Martin Crimp was born in 1956 and began writing for theatre in the 1980s, with many of his early plays produced by the Orange Tree. His plays include When we have sufficiently tortured each other (2019), Men Asleep (2018), The Rest Will be Familiar To You From Cinema, (2013, voted by Germany’s Theater heute best foreign play of the year), In the Republic of Happiness (2012), Play House (2012), The City (2008), Fewer Emergencies (2005, receiving Italy’s Premio Ubu), Cruel and Tender (2004, written for director Luc Bondy), Face to the Wall (2002), The Country (2000), Attempts on her Life (1997), The Treatment (1993, winner of the John Whiting Award), Getting Attention (1992), No One Sees the Video (1991), Play with Repeats (1989), Dealing with Clair (1988) and Definitely the Bahamas (1987). His translations of plays include Botho Strauss’s Gross und Klein (2012), Ionesco’s Rhinoceros (2007), Marivaux’s The False Servant (2004) and The Triumph of Love (1999), Genet’s The Maids (1999), Ionesco’s The Chairs (1997), Koltès’s Roberto Zucco (1997), a new version of Chekhov’s The Seagull (2006), and adaptations of Edmond Rostand’s Cyrano de Bergerac (2019) and Molière’s The Misanthrope (1996). His work has been produced in the UK by the Royal Shakespeare Company, the National Theatre, Almeida, Young Vic, Barbican, Théâtre de Complicité, the Orange Tree and the Royal Court, and has been translated into many languages and widely produced abroad at venues including the Piccolo Teatro, Milan, the Sala Beckett, Barcelona, the Vienna Festival, the Théâtre des Bouffes du Nord, the Théâtre de la Ville, Berlin’s Schaubühne, Deutsches Schauspielhaus Hamburg, and at the Festival d’Automne in Paris, which presented four of his works in their 2006 season, including his first text for opera, Into the Little Hill, written for George Benjamin. His second collaboration with Benjamin, Written on Skin, had its world premiere at the Aix-en-Provence Festival in 2012, and the third, Lessons in Love and Violence,opened at London’s Royal Opera House in 2018. In 2020 he was awarded the Nyssen-Bansemer Theatre Prize.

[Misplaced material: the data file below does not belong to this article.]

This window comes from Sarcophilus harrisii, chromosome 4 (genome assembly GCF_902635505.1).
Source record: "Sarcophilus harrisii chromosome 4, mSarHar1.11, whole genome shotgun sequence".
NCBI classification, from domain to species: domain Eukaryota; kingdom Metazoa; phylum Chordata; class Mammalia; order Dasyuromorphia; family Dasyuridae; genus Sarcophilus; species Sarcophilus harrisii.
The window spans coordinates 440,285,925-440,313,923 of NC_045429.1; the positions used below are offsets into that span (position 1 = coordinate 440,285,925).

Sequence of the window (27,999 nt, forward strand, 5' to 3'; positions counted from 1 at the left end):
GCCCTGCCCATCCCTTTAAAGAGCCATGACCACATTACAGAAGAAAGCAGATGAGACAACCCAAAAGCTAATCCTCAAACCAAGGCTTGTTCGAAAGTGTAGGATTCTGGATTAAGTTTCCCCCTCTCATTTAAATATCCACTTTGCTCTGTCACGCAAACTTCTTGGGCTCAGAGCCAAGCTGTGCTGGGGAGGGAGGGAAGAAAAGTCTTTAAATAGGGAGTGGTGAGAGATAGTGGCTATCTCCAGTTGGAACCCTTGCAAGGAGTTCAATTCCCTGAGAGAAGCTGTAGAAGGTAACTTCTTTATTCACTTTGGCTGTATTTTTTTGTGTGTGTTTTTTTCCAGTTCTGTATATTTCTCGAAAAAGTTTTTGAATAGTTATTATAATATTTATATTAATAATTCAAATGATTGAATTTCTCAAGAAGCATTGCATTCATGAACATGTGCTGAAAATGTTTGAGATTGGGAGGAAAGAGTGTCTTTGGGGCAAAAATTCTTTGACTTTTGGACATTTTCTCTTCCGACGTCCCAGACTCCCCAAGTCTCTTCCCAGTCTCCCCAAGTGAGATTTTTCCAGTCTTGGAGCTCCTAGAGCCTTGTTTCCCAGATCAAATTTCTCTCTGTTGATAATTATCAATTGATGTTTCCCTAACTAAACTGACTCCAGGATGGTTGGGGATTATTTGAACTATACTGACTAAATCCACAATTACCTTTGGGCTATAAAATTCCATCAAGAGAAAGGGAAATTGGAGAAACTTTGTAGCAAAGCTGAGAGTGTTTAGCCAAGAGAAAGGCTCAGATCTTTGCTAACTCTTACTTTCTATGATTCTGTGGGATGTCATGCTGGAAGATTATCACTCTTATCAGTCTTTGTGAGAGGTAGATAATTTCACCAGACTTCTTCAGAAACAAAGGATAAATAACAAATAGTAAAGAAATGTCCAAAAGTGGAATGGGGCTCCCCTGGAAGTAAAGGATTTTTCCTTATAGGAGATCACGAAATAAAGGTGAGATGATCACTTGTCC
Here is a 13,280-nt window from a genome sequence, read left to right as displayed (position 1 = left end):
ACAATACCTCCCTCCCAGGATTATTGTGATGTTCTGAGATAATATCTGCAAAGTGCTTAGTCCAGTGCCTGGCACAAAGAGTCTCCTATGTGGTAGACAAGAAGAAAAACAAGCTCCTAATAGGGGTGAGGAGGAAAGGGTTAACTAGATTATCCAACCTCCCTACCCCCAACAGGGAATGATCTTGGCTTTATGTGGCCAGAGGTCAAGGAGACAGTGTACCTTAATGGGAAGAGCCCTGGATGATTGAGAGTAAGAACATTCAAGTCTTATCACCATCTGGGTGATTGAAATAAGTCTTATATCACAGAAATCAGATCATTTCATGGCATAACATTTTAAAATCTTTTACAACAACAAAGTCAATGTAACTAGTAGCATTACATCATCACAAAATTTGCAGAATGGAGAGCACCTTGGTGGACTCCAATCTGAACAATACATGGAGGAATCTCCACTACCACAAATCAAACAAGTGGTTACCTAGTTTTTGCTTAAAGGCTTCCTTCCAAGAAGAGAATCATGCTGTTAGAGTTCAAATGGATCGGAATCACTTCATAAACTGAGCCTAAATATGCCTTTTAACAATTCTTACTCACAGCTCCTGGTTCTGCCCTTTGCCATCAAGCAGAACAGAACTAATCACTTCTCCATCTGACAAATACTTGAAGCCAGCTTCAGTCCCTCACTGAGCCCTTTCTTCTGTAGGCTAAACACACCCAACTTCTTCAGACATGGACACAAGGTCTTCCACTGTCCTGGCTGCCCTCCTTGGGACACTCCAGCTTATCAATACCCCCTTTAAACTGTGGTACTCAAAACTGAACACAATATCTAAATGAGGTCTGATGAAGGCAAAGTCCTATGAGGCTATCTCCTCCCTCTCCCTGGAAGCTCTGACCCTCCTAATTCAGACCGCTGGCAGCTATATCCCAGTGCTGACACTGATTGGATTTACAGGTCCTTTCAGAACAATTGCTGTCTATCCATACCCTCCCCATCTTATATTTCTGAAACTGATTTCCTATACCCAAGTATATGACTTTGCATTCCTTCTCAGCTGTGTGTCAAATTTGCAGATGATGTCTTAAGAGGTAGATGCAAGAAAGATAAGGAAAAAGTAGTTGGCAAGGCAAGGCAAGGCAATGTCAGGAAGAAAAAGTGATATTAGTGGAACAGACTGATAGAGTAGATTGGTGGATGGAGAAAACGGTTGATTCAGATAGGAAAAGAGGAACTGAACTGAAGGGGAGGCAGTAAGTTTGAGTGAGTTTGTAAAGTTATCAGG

Paul Miller is Artistic Director of the Orange Tree where he has directed Terence Rattigan’s While the Sun Shines and French Without Tears (also tour with English Touring Theatre), Bernard Shaw’s How He Lied to Her Husband, Overruled, Candida, Misalliance, The Philanderer and Widowers’ Houses, Jo Clifford’s Losing Venice, Charlotte Jones’ Humble Boy, Lot Vekemans’ Poison, Marivaux’s The Lottery of Love, Somerset Maughan’s Sheppey, Doris Lessing’s Each His Own Wilderness and The Widowing of Mrs Holroyd by DH Lawrence. Between 2009 and 2014 he was an Associate Director at Sheffield Theatres, where his productions included Wonderful Tennessee by Brian Friel, The Winter’s Tale, The Daughter-in-Law by DH Lawrence, Democracy by Michael Frayn (which transferred to The Old Vic), Hamlet with John Simm and True West by Sam Shepard. For the National Theatre he has directed The History Boys (revival for the West End and UK tour), Baby Girl by Roy Williams, DNA by Dennis Kelly, The Miracle by Lin Coghlan, The Enchantment by Victoria Benedictsson, Sing Yer Heart Out for the Lads by Roy Williams in the Cottesloe, and The Associate by Simon Bent in The Loft. Other work includes Macbeth (Chichester Festival Theatre); Elling, adapted by Simon Bent (Trafalgar Studios); The History Boys (Center Theatre Group, LA); Total Eclipse by Christopher Hampton (Menier Chocolate Factory); French Without Tears by Terence Rattigan (ETT); Not the Love I Cry For by Robin Hooper (Arcola); A Life in the Theatre by David Mamet (Setagaya Public Theatre, Japan); Sugar Sugar, Goldhawk Road, Bad Company by Simon Bent and Kingfisher Blue by Lin Coghlan (Bush Theatre), Mercy by Lin Coghlan (Soho); The Marriage of Figaro (English Touring Opera at Hackney Empire); Mean Tears by Peter Gill, Accomplices by Simon Bent and Mr England by Richard Bean (Sheffield Theatres); Honeymoon Suite by Richard Bean (Royal Court); Fragile Land by Tanika Gupta (Hampstead); Four Knights in Knaresborough by Paul Webb (UK tour); A Penny for a Song by John Whiting (Oxford Stage Company/Whitehall Theatre); Tragedy: A Tragedy by Will Eno (Gate); Hushabye Mountain by Jonathan Harvey (ETT/Hampstead); Rosmersholm by Ibsen (Southwark Playhouse) and The Robbers by Schiller (Latchmere).